Snow Day or No Snow Day?
There is always something a little magical about snow days. They are a serendipitous holiday — a fortuitous chance to enjoy the idyllic side of the winter season before the snow turns to grimy slush and ice — and for those of us who grew up in the northeast, evoke a certain nostalgia for grade school. Nonetheless, while many of us rejoiced at having our classes cancelled last week because of the snow, it is important to remember that not everyone got off so easy.
For the rest us, the inclement weather made an unwelcome trek to class even more miserable. By the evening before, the weather forecasts were already predicting heavy snowfall with one hundred percent certainty. Trying to predict the administrative response to the weather, however, was still a risky gamble. It seems to be the College’s policy to wait until the absolute last minute to notify students and employees of its official response to heavy snowfall. While this may deter students from taking advantage of a day off when the College does choose to close down, the uncertainty it creates is unnecessary, inconvenient and frustrating.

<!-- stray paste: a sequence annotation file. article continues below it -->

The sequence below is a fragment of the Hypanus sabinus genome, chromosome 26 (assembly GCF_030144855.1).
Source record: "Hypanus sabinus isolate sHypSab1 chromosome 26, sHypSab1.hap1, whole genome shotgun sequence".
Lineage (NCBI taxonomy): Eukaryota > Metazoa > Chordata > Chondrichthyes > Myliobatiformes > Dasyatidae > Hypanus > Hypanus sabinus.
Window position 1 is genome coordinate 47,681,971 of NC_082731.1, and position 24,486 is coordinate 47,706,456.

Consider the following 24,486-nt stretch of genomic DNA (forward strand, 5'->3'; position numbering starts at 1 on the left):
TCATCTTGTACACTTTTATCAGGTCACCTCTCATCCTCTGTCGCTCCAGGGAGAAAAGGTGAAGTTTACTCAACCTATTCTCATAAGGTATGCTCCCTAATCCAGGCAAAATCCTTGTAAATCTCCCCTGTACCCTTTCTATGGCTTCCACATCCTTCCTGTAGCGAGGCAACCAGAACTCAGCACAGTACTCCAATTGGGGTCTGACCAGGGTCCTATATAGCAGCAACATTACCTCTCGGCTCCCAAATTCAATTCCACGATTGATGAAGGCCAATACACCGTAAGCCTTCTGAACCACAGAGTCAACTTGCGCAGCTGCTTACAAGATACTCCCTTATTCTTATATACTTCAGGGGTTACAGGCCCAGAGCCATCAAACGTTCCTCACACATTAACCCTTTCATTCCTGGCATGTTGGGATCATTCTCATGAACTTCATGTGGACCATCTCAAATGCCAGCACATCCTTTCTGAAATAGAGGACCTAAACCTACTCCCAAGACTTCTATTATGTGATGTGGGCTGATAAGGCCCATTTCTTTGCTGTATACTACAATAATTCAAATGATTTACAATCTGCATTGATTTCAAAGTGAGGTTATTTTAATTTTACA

There is nothing worse than going to bed expecting a snow day, only to wake up in the morning to receive an email half an hour before a scheduled class informing you that the professor will not be canceling it, or perhaps if you went to bed feeling pessimistic and expecting the campus to remain open, and showed up to a morning shift at a campus job, only to realize that the campus had been closed. If the administration would be so kind as to publicize the verdict the night before, then the collective well-being of the Amherst community would be much improved.
While those of us who had to show up to class found it a pain to trudge through the snow, things could have been much worse if not for the unwavering work of the College’s ground crew. Amherst has received incessant snowfall for the past month, and the students owe a great deal of gratitude to the ground crew for their diligence and their invaluable contribution to the day-to-day functions of the college year-round — and especially this winter season.